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Land use change patterns in the Río de la Plata grasslands: The influence of phytogeographic and political boundaries

Vega, Ernesto, Baldi, German, Jobbágy, Esteban G., Paruelo, José
Agriculture, ecosystems & environment 2009 v.134 no.3-4 pp. 287-292
grasslands, land use change, spatial variation, phytogeography, geographical variation, temporal variation, Landsat, image analysis, forests, agricultural land, crops, afforestation, agricultural policy, forest policy, environmental policy, Argentina, Uruguay, Brazil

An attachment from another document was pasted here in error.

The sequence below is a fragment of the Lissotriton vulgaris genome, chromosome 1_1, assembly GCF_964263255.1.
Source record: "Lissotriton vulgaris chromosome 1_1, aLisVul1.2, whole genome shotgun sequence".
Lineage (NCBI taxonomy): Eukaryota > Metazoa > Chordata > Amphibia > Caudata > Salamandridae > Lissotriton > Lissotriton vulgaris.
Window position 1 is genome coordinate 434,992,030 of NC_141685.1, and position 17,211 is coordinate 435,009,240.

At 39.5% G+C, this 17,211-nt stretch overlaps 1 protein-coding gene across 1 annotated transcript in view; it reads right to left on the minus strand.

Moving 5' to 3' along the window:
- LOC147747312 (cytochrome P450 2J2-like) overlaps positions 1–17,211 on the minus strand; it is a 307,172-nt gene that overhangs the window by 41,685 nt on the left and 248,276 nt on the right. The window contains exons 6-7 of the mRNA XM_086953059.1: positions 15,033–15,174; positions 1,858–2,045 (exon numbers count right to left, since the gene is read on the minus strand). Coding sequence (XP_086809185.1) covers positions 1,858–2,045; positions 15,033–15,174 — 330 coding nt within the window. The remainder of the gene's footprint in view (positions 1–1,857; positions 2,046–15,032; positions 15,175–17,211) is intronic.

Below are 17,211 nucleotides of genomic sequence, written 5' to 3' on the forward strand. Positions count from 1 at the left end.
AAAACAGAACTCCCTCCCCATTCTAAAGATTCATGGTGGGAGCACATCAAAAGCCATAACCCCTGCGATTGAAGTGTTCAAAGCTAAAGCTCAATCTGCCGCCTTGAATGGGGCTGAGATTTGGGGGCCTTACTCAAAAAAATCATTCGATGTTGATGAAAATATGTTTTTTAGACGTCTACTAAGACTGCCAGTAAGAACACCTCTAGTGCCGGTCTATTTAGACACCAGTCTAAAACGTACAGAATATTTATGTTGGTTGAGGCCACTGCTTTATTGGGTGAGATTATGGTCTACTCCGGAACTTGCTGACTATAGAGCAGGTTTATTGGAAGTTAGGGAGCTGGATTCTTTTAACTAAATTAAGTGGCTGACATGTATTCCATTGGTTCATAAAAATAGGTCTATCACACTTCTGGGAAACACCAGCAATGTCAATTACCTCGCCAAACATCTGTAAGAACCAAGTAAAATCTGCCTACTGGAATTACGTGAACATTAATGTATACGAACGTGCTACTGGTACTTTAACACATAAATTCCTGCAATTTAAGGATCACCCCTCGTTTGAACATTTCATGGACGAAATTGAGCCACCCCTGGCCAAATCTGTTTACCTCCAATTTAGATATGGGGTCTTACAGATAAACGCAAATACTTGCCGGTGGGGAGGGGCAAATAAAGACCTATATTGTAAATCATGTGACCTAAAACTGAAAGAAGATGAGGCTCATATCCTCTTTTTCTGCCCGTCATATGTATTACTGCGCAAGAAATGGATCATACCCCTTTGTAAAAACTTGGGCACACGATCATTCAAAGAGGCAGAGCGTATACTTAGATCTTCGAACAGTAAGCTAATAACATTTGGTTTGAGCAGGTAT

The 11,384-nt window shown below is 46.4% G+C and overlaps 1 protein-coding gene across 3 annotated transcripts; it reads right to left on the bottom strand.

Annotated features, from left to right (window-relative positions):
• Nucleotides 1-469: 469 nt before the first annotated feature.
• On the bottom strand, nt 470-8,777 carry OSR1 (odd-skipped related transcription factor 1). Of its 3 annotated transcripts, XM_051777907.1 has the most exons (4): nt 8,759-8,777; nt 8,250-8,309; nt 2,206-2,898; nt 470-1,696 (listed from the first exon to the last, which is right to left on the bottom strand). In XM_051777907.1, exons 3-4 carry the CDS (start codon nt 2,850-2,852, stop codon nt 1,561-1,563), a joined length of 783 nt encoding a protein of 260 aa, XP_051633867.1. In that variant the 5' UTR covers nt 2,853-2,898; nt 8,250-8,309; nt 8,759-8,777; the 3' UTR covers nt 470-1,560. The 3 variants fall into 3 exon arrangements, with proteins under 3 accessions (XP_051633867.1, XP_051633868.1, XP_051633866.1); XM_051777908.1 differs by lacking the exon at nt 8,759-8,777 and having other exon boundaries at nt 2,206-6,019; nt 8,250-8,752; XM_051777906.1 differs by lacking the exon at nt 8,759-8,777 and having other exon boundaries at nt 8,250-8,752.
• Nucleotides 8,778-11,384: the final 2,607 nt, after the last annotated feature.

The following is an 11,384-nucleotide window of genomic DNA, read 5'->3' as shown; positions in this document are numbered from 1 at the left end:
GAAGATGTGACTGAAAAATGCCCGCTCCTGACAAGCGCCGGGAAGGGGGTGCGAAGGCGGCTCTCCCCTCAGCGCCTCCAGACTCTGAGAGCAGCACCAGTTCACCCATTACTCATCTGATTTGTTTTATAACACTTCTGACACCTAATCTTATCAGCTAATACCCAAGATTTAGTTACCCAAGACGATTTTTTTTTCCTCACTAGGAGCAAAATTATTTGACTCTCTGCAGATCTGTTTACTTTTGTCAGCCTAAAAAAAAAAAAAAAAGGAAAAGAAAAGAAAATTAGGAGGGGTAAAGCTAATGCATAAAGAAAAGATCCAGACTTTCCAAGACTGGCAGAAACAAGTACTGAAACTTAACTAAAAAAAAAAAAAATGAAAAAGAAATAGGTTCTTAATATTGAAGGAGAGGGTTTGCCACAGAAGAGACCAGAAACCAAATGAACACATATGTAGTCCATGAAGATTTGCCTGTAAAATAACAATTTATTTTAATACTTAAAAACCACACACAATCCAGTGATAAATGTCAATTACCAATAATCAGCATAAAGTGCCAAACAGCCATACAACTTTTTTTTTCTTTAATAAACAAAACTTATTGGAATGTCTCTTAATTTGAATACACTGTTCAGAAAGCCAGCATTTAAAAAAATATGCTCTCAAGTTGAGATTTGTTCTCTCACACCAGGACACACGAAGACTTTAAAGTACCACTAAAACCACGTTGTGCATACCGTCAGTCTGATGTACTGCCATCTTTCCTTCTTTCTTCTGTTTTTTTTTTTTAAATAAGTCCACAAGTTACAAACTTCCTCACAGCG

The Río de la Plata grasslands (RPG) in South America are one of the largest temperate grasslands regions of the world. This region plays a key role in international crop production and land use change rates in some areas are among the highest detected nowadays. Our objective was to characterize the spatial heterogeneity of land use change dynamics in the RPG and to relate it with biophysical and political boundaries. Based on Landsat imagery we characterized land use changes at two time periods (1986-1990, 2002-2005) and we performed a comparison of markovian models and their properties (stable proportion vector and sensitivity analysis) for each phytogeographic district and country of the region. Temporal transitions between natural and implanted forests (Fo), crops (Cr), and grasslands (Gr) were calculated in order to build matrix probabilistic models. We found that 1.2x10⁶ ha of grassland surface has been transformed into implanted forests and croplands (6% reduction of grasslands, 60% increase of afforestations, 3% increase of croplands). Transition probability Cr[rightward arrow]Cr displayed the largest spatial variation, followed by the other three transitions linking croplands and grasslands (Cr[rightward arrow]Gr, Gr[rightward arrow]Gr, Gr[rightward arrow]Cr). The less variable transition rate among districts was Cr[rightward arrow]Fo. Projections for Argentina and parts of Uruguay suggest that grassland loss would continue in most of analyzed territory, whereas in Brazil and parts of Uruguay the projected trend was the opposite, grassland cover would increase. Forested area increment would continue in Uruguay and partially in Argentina, while in Brazil it would decrease. Considering the whole region, crop area would maintain the increasing trends. Transition probabilities for the same phytogeographical district (Northern Campos) differed significantly among the three countries that occupy it, showing the relative importance of human context driving land use change.